I really think it was trying to operationalize an effective public health response against the greatest pandemic that this nation has had in a century in an environment where there’s been probably more than 30 years of underinvestment in public health across this nation. The core capabilities — data analytics, laboratory resilience, the public health work force — has been chronically underinvested in. That was a real frustration.
Were you surprised that it hadn’t been invested in?
I was. When we had the measles outbreak, I had some state health officials literally tracking it with pen and paper and fax machine.
When they’re talking about rebuilding infrastructure, the first infrastructure that they have to rebuild is the public health infrastructure in this nation. We need to be overprepared from a public health perspective rather than underprepared, particularly when it comes to challenging infectious pathogens. Because timing is everything — you know, what you can do in the first 36 hours, 48 hours? First week or two?
What was your greatest disappointment?
My greatest disappointment was the lack of consistency of public health messaging and the inconsistency of civic leaders to reinforce the public health message. You can read between the lines what that means — “civic leaders.”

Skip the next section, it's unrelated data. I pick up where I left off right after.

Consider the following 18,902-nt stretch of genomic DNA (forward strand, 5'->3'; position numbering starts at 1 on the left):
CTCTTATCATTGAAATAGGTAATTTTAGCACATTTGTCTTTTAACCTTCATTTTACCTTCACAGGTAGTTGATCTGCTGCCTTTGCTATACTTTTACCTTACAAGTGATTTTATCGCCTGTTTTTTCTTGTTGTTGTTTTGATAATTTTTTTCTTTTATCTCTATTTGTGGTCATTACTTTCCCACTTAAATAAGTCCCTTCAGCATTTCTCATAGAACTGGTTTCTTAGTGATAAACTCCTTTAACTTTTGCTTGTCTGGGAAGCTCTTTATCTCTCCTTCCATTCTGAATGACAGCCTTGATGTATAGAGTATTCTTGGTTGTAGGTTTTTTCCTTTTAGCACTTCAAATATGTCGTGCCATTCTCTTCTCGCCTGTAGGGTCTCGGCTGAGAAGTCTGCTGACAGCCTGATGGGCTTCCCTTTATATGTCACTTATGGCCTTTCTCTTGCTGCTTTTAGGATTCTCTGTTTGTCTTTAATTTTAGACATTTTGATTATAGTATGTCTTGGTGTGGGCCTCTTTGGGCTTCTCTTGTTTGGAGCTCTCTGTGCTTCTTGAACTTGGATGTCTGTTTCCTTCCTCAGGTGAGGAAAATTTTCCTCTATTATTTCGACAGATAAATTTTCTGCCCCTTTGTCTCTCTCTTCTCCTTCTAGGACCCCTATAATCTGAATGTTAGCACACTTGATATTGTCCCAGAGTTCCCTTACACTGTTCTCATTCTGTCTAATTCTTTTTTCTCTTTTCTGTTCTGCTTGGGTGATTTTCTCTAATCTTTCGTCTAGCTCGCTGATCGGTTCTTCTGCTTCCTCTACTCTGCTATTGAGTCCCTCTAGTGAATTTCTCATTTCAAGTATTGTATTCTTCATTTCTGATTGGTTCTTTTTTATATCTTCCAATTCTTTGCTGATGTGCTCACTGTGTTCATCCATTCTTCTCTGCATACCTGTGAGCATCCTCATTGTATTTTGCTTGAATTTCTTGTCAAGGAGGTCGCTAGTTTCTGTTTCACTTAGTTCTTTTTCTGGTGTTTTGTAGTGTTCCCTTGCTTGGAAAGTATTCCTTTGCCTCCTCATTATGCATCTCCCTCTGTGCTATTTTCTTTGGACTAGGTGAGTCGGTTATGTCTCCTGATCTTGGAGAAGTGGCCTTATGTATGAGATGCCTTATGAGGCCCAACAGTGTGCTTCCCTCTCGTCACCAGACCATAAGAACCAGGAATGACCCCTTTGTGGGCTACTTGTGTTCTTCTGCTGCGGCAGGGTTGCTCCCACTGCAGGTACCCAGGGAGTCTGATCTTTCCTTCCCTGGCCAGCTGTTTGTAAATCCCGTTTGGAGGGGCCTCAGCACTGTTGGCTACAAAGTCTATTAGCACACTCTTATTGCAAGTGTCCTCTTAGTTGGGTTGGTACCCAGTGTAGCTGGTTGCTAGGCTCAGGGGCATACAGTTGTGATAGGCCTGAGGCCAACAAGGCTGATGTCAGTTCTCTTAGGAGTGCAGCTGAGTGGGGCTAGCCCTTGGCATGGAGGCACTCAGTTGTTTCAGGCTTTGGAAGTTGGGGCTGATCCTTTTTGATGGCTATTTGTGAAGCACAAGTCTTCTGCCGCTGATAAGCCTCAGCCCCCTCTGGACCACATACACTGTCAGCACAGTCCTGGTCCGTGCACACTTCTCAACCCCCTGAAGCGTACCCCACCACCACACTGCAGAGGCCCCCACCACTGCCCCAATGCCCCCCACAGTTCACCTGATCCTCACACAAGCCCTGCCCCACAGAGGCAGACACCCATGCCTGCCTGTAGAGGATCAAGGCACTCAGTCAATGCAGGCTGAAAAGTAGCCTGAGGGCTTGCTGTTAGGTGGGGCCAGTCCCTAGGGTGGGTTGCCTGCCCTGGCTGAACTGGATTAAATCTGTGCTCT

You can see that different parts of our society have different perspectives on what needed to be done. Controlling the pandemic was always, in my view, aligned effectively with maintaining the economic health of our nation. It wasn’t an either/or — we showed that in schools. You can still keep businesses, hospitals, et cetera, open and do it in a safe and responsible way. There are some parts of our economy that will need to have some restrictions. I would argue that having people in a crowded bar, drinking three or four beers without their masks, talking louder and louder so they spray their respiratory secretions further and further, is probably something that needs to be curtailed.
But the fact that we didn’t have an alignment meant we had the private sector and public sector all wrestling with how to put it together independently. So the reality is we are in for some very difficult times, and I think I would have loved to have been proved wrong. I still believe the worst is yet to come.